violations early because history has shown that problems are easier,
faster, and cheaper to fix when found earlier than when found later.

You once again state this point of early detection. However, I didn't
see anybody arguing its validity. The problem is that your "make CVS
aware of the file" is not well-defined. Some people here argue that
"make CVS aware of local file addition" is not the same as "making CVS
repository aware of the file addition", and the former has in fact
nothing to do with the repository and the server. If you need CVS server
to be aware of the additions to the working copies, just do it, i.e.,
invoke "cvs ci -n" early. Adding corresponding option to the "cvs add" for
convenience won't be a big problem either. All this doesn't require any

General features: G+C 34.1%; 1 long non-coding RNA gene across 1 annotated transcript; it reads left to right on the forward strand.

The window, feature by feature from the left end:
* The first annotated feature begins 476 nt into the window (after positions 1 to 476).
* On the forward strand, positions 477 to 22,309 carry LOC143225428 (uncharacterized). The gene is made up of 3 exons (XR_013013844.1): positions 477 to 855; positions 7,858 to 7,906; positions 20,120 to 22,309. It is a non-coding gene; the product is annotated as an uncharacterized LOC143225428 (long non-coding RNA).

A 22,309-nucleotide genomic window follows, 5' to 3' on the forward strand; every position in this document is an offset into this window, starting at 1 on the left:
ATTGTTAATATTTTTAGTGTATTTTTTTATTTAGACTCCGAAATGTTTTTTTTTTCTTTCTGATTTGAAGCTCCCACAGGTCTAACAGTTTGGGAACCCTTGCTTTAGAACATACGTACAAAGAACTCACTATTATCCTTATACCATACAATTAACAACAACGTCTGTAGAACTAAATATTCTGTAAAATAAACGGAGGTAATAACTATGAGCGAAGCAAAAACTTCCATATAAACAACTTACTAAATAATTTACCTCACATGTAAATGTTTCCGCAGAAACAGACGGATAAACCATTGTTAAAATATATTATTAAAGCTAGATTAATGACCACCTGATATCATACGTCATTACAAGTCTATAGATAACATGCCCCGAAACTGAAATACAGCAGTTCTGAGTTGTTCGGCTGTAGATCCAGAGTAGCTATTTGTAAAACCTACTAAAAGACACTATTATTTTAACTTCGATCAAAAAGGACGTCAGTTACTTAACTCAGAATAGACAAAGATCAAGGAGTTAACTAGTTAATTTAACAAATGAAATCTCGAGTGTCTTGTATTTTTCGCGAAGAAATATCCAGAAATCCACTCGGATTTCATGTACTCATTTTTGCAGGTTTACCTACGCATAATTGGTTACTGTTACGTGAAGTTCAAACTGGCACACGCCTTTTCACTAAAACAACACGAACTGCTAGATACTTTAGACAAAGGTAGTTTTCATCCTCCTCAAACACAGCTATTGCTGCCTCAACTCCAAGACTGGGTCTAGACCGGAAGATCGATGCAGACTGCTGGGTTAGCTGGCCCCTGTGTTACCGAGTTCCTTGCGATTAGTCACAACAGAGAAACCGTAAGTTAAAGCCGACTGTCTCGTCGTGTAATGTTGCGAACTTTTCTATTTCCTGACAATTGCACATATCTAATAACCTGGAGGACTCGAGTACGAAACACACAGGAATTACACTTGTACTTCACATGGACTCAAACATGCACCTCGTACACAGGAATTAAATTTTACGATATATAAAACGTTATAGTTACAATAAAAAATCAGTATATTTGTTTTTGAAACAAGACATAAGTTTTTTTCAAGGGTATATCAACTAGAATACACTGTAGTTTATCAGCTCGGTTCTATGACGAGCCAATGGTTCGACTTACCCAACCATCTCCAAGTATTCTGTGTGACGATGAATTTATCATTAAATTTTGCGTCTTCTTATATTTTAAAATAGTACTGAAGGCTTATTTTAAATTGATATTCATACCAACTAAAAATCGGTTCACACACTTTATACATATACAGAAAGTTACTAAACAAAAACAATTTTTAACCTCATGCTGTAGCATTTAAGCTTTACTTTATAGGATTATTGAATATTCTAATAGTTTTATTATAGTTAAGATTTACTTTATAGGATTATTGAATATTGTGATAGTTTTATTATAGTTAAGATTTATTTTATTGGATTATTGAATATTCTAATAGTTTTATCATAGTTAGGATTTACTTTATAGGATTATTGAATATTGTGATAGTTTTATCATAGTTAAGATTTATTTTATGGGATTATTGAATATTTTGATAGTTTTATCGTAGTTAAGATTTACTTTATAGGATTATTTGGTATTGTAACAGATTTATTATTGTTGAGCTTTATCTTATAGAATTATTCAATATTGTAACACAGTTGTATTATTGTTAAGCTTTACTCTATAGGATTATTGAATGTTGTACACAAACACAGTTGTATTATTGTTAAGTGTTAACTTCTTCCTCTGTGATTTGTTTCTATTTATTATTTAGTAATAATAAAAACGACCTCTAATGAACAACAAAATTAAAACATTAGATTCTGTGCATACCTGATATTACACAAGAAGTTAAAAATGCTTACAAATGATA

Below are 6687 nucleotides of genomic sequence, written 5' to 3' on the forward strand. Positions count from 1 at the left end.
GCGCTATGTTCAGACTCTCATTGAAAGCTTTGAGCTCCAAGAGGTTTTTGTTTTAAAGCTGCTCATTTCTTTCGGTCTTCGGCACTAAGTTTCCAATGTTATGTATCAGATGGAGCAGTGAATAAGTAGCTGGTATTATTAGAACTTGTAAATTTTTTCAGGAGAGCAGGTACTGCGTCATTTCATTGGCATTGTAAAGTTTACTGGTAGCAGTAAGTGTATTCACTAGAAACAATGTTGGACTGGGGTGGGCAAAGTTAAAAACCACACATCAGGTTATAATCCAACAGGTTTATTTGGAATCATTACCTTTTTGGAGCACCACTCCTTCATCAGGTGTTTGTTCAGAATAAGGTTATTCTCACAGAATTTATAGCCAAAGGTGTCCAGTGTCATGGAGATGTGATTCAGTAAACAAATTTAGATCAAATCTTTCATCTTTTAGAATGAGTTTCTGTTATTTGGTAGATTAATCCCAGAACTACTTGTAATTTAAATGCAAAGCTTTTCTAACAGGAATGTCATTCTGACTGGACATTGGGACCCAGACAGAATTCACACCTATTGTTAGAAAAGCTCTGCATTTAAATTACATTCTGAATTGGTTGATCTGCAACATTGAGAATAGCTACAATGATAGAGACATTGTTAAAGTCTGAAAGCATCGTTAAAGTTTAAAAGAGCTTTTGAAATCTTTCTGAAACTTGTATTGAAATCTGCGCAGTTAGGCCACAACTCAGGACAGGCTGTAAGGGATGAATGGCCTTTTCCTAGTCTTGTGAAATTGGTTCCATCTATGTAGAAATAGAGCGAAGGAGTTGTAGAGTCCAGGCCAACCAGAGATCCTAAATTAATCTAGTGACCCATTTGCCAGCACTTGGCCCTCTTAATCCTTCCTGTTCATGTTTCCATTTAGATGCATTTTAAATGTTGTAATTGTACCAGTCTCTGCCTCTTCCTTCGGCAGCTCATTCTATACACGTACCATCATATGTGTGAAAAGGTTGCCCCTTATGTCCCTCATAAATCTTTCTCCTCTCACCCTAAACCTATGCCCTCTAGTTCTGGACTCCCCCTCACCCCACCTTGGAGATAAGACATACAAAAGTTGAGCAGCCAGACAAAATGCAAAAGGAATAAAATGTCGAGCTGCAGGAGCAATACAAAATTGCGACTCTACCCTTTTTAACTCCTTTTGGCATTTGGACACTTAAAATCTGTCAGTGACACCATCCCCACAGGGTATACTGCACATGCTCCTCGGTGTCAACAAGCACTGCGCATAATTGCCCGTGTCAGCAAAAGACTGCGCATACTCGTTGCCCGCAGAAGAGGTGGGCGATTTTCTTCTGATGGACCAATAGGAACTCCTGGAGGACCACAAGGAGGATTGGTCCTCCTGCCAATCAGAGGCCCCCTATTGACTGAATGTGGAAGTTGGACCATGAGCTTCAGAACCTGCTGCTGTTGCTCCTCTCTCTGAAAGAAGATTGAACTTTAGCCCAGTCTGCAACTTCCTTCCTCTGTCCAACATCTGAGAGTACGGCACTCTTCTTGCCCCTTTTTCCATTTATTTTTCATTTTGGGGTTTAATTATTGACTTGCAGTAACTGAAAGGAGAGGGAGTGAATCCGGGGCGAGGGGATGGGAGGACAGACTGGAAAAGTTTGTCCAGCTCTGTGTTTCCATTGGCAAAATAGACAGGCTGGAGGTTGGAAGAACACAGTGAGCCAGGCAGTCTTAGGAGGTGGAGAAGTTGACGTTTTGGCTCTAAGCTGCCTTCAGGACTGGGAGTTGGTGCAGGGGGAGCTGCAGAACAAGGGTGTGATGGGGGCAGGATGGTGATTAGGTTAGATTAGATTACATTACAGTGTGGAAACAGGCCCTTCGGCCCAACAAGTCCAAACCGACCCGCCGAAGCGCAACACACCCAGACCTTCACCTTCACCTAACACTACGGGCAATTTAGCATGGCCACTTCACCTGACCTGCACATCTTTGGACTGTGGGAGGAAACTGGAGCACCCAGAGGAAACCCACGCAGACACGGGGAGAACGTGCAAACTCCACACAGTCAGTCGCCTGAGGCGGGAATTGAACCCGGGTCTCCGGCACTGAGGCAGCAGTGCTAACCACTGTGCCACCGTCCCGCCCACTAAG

special "add-time triggers".

I agree with most of what you say here, but let me clarify something: The purpose of add-time triggers is not necessarily to "make the CVS repository aware of the file addition". The only reason to contact the server is to run the trigger. This in no way implies that they should have side-effects, and in fact I would argue that triggers that create side-effects are bad. The idea here is to perform tests only.

Commit-time triggers typically do more than what add-time triggers can call for. And in fact, the loginfo feature (which hasn't been mentioned before but also runs at commit time) is typically used for the specific purpose of creating side-effects.

In fact the semantics of proposed 'cvs add -c' is: "add this file to the working copy and check if the repository will allow me to commit this
new file if I decide to". In this semantic only the latter part has
anything to do with the repository, and it is "commit", not "add",
that's why I suggested 'cvs commit' would be more logical place to check
for such things.